Whether it’s a sales letter or a website, the #1 thing I ask myself throughout the entire copywriting process is this: If I were the customer, what would I want to read? What questions would I want answered? What niggles or reservations would I have? How much time have I got to read this? And most important of all, am I actually bothered?
As a copywriter, I write as if I were the customer reading the sales letter, website, etc. And, when you think about it, we copywriters are customers. Maybe not for this particular product or service, but we buy stuff, just like anyone else. And, as a copywriter, I am constantly looking for benefits that make me want to buy – or, the reverse, that make me want to move on. Or irritate me. Or downright annoy and alienate me.
I always tell clients and aspiring copywriters to write as if they were having a face-to-face conversation with the customer. Don’t try to ram a sales pitch down their throat. That kind of copywriting went out with the ark. These days, as with many types of selling, soft selling works better than hard selling. Customers want to feel that they can trust the company that’s writing to them; that they can trust them to understand what they want and go on to provide it, just as they promise in the sales letter, etc.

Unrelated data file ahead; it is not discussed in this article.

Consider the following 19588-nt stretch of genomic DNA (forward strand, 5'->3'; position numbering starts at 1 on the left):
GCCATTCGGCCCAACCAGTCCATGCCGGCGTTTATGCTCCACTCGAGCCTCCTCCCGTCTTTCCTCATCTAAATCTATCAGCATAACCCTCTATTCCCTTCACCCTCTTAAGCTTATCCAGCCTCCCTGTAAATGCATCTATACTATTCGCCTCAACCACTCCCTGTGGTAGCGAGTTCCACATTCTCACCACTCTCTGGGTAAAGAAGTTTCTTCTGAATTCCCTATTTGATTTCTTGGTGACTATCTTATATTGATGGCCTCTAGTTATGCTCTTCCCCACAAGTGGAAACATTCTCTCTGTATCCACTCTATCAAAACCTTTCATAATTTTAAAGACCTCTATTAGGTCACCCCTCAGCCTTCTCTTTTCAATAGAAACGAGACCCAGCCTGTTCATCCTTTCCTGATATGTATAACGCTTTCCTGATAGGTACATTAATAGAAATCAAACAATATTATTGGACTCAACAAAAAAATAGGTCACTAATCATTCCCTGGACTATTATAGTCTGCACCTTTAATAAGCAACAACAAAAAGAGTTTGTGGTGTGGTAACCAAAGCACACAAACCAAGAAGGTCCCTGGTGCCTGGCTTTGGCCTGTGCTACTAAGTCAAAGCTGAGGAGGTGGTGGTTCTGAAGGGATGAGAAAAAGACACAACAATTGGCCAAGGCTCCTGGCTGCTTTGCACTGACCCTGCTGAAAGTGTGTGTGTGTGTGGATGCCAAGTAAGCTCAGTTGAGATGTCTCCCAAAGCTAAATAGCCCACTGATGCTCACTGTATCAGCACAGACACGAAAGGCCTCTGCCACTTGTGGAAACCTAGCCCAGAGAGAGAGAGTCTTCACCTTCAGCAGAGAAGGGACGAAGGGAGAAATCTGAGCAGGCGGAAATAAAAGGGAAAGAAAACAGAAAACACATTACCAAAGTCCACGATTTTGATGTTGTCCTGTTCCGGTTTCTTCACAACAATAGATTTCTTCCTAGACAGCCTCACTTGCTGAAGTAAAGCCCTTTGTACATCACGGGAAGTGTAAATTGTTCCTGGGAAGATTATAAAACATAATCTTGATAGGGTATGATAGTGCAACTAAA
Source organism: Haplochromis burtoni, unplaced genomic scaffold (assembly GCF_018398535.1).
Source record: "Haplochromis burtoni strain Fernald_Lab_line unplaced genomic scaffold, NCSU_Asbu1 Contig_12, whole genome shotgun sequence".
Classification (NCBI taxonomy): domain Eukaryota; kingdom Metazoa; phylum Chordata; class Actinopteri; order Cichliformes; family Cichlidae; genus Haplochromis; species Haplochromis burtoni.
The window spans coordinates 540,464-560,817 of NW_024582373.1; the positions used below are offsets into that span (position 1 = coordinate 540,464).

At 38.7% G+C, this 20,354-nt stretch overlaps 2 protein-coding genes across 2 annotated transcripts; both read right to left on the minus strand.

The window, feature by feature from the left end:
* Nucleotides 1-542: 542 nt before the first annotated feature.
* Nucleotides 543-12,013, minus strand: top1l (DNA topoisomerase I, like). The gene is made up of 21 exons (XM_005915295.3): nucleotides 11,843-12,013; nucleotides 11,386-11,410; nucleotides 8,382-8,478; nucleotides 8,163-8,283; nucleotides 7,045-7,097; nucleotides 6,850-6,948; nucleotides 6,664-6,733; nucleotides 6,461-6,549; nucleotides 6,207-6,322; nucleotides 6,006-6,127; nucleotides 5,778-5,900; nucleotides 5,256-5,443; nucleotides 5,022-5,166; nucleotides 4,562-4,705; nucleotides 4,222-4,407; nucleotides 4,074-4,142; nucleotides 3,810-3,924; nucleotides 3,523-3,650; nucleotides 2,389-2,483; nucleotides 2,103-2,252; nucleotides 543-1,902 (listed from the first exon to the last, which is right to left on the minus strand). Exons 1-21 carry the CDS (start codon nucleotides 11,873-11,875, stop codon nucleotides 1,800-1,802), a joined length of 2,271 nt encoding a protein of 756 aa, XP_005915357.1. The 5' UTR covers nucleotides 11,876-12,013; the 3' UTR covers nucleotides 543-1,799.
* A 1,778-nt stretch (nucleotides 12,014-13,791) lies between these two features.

And it’s not just about when I produce sales literature for businesses. When I am evaluating a potential client’s existing sales letter or website, I read it as if I were the customer. What’s missing? What questions aren’t answered? Why wouldn’t I buy the product? Is it easy to respond? Or get help? From a real person and not a Q&A database? What is unique? What fires me with enthusiasm about this sales message in a day and age of customer disillusionment?
All too often businesses create sales copy that’s boring, that says the same old thing that everyone else is churning out, that doesn’t answer customer questions, that uses ‘clever’ wording or long paragraphs or corporate jargon or hard-sell American-style copywriting or negativity… Or, worse, that never talks to “you”, the customer.
As this article by Cynthia Perun explains: “Be the customer as you write. This is the most important aspect of a good sales letter, but it’s often overlooked. Imagine yourself as the reader of your letter, and write what the customer wants to know–not what you want to say.”
She goes on to say: “You have one page to attract a customer; you’ll lose the opportunity if your sole emphasis is on your business. Remember, your customer’s main concern is fulfilling his or her needs and desires, not increasing the balance in your bank account.”
More about why your sales letters (and website copy) might not be working at a later date.